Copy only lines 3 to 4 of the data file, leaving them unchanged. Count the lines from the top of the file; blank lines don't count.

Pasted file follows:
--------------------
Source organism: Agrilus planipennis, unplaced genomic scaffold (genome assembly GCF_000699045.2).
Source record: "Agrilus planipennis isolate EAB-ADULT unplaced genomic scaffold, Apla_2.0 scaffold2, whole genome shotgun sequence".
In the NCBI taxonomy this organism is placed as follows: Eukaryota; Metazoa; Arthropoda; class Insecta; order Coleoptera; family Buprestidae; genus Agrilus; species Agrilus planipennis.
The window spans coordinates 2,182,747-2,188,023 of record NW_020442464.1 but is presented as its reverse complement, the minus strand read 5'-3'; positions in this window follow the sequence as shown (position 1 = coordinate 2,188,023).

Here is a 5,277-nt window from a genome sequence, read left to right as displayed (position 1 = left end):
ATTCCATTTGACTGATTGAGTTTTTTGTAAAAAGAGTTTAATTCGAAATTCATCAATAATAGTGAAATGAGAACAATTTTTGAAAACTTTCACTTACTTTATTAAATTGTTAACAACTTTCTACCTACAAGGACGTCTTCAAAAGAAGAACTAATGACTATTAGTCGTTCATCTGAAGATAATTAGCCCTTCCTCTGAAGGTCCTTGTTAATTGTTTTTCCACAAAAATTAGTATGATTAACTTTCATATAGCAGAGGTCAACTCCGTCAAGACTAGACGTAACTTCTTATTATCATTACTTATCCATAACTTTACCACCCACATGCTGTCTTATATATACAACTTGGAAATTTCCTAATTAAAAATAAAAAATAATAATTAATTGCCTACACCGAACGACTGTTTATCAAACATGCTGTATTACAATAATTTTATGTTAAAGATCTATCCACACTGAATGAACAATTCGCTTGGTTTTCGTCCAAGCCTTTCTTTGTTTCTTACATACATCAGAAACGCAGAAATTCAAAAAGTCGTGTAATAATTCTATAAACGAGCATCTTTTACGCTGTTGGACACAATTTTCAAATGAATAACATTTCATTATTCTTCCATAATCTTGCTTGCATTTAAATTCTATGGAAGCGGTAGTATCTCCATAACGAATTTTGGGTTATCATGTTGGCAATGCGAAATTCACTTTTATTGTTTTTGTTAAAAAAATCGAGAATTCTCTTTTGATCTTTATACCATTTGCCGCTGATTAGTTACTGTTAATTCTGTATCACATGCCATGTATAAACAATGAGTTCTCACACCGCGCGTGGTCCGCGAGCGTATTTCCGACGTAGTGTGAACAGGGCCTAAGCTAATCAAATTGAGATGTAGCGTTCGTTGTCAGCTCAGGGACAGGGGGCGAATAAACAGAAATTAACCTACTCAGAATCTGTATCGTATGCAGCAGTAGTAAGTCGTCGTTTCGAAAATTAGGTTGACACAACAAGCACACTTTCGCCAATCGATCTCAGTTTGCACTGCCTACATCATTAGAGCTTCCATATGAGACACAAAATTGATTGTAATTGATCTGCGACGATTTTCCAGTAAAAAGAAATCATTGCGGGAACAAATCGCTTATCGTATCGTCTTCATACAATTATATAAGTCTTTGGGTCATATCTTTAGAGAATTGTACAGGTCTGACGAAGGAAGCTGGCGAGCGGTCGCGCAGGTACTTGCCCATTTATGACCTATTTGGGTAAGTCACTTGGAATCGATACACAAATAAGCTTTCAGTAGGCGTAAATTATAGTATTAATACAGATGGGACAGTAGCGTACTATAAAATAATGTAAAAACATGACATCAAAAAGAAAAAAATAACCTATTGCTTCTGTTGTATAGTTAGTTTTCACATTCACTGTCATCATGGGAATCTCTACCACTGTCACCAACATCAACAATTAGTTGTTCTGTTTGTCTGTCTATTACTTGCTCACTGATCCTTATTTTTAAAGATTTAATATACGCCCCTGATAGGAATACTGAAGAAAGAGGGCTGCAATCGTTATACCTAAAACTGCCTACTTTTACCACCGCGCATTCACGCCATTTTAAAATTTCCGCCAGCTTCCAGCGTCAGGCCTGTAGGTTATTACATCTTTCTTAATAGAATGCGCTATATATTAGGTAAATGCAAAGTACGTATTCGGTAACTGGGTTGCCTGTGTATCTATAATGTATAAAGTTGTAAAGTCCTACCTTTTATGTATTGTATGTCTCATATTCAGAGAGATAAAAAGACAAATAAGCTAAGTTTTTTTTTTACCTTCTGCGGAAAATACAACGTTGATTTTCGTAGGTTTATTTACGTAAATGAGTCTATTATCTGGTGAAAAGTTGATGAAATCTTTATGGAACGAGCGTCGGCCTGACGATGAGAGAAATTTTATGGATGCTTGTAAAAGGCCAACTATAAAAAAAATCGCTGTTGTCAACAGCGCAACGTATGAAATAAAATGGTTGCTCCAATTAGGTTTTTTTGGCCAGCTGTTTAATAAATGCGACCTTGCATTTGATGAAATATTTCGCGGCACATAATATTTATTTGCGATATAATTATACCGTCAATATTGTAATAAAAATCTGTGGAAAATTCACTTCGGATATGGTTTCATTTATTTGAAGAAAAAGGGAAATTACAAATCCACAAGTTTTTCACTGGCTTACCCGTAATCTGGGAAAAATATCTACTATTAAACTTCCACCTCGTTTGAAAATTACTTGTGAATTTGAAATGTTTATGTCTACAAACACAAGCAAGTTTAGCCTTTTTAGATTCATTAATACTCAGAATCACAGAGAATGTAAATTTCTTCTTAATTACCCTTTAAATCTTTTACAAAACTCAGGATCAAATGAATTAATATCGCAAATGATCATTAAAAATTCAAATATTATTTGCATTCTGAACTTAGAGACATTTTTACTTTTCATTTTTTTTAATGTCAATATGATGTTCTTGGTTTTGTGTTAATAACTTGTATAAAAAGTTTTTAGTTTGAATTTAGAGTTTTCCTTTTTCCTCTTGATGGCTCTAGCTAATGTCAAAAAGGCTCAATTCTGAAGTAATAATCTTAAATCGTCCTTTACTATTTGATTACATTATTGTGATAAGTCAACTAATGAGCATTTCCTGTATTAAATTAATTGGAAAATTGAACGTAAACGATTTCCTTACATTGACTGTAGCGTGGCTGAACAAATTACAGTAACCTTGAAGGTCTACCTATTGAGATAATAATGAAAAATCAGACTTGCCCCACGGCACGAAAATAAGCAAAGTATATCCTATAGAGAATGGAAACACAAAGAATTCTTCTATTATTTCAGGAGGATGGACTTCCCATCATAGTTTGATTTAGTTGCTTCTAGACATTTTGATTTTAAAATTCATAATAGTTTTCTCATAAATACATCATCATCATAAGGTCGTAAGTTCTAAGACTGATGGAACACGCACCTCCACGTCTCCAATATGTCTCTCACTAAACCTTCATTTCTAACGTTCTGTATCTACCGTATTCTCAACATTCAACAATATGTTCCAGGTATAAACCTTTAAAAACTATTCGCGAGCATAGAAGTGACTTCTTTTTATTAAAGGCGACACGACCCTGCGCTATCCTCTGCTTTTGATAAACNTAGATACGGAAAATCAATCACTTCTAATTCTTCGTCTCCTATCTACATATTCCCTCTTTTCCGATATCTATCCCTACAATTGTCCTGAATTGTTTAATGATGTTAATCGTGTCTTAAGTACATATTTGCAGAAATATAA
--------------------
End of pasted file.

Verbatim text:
In the NCBI taxonomy this organism is placed as follows: Eukaryota; Metazoa; Arthropoda; class Insecta; order Coleoptera; family Buprestidae; genus Agrilus; species Agrilus planipennis.
The window spans coordinates 2,182,747-2,188,023 of record NW_020442464.1 but is presented as its reverse complement, the minus strand read 5'-3'; positions in this window follow the sequence as shown (position 1 = coordinate 2,188,023).